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Ringa Atawhai

Starship launches a culturally responsive team, Ringa Atawhai, to help transform the healthcare experiences of mokopuna and whānau.

In a first for Starship, the Paediatric Intensive Care Unit (PICU) will be home to a dedicated culturally responsive multi-disciplinary team, Ringa Atawhai.

Translated as the nurturing hand of support, Ringa Atawhai is a new and innovative model of care. It is part of the hospital's PICU expansion, funded as part of Heath New Zealand | Te Whatu Ora’s ongoing national intensive care development programme. Ringa Atawhai will be piloted over the next 12 months.

Tama Ariki Ora (Starship’s Māori leadership team) celebrated the launch of the new initiative this Wednesday, with a pōwhiri to welcome the inaugural Ringa Atawhai team, comprising of five specialist roles: a Māori nurse specialist, social work specialist, Kaimanaaki – cultural specialist, allied health specialist and mental health clinician.

five kamahi attending an event at Starship

Pictured L-R: John Beca, Director of Starship Surgical Services, Toni Shepherd, Director of Māori Health for Starship, Pier Uruamo, Kamaanaki, Ringa Atawhai, Alice Ryan, Team Administrator, Ringa Atawhai, Renee Clark, Māori Nurse Specialist, Ringa Atawhai.

Health New Zealand | Te Whatu Ora Director of Māori Health for Starship, Toni Shepherd says that Ringa Atawhai was birthed amidst the peak of the COVID-19 pandemic and quickly grew momentum as services continuously advocated the need for culturally safe, holistic support.

“With the rigour of a multi-disciplinary approach that brings mātauranga Māori and clinically informed care together, this could be the future of providing culturally safe and comprehensive healthcare to mokopuna and their whānau moving forward,” she says.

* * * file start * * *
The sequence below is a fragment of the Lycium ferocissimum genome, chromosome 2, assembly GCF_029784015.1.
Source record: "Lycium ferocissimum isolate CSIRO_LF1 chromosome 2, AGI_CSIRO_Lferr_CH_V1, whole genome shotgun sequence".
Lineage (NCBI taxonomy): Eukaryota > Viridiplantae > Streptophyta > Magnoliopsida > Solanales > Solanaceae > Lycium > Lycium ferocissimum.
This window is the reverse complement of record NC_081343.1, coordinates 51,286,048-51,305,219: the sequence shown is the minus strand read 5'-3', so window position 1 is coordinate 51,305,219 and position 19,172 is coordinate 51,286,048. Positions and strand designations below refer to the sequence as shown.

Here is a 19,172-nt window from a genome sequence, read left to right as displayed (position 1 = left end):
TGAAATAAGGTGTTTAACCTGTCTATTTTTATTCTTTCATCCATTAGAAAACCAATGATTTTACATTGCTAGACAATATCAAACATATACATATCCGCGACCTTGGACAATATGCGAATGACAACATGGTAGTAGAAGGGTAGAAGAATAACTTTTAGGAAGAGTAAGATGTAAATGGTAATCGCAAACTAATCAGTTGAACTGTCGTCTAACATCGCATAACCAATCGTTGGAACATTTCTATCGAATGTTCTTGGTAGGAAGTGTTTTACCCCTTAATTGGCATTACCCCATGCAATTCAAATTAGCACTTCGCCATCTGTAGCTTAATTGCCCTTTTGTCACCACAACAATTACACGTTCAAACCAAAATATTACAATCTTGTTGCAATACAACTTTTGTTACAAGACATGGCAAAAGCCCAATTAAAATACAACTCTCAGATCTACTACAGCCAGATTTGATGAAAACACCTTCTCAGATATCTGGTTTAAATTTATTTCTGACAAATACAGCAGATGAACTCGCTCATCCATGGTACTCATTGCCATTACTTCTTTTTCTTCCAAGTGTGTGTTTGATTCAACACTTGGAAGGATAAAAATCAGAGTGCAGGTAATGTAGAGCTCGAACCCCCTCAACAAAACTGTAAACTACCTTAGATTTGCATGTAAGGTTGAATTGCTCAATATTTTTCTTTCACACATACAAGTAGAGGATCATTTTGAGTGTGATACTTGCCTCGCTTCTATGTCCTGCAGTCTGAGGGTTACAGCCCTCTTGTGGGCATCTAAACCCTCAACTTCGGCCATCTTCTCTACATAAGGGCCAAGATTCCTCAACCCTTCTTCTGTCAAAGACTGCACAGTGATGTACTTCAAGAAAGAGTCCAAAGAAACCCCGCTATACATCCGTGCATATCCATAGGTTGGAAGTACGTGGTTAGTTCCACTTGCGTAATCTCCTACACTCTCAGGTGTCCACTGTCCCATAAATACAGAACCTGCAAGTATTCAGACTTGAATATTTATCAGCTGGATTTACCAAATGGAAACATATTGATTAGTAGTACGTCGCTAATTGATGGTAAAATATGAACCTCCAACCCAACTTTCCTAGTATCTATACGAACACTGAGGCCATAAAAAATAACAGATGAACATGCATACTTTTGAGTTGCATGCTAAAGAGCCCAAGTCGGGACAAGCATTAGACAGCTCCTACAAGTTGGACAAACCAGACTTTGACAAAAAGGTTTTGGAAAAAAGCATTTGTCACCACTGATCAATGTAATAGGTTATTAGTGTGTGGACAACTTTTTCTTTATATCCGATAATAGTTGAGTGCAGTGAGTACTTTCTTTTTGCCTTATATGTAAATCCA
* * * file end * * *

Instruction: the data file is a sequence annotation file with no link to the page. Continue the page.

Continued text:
Research shows that mokopuna Māori experience illness at greater rates, have increased co-morbidities, poorer intergenerational health outcomes and higher mortality rates.

Ringa Atawhai will help to transform these realities and experiences for tamariki, mokopuna and their whānau, she says, while raising the capacity and capability of Māori clinicians within child health, including PICU and Starship, of which Māori make up three per cent.

“In the first month, the team will work closely with key individuals to develop a leading mokopuna-centric, whānau-focused, whānau-led model of care that will go live in the PICU on Thursday 28th March.”

Ringa Atawhai is part of the Starship Child Health Strategy, says Health New Zealand | Te Whatu Ora Director of Starship Surgical Services, John Beca. “We launched the new strategy during Matariki 2022, which focusses on equity, underpinned by Te Tiriti o Waitangi, and recognises Starship Child Health’s obligation, purpose and responsibility to the current and future mokopuna of Aotearoa.

“I’m proud of how far we’ve come at Starship. Unfortunately, not all mokopuna in Aotearoa have experienced the same standard of health, so we must think differently and do things differently,” he says. “Ringa Atawhai is our commitment to that.”

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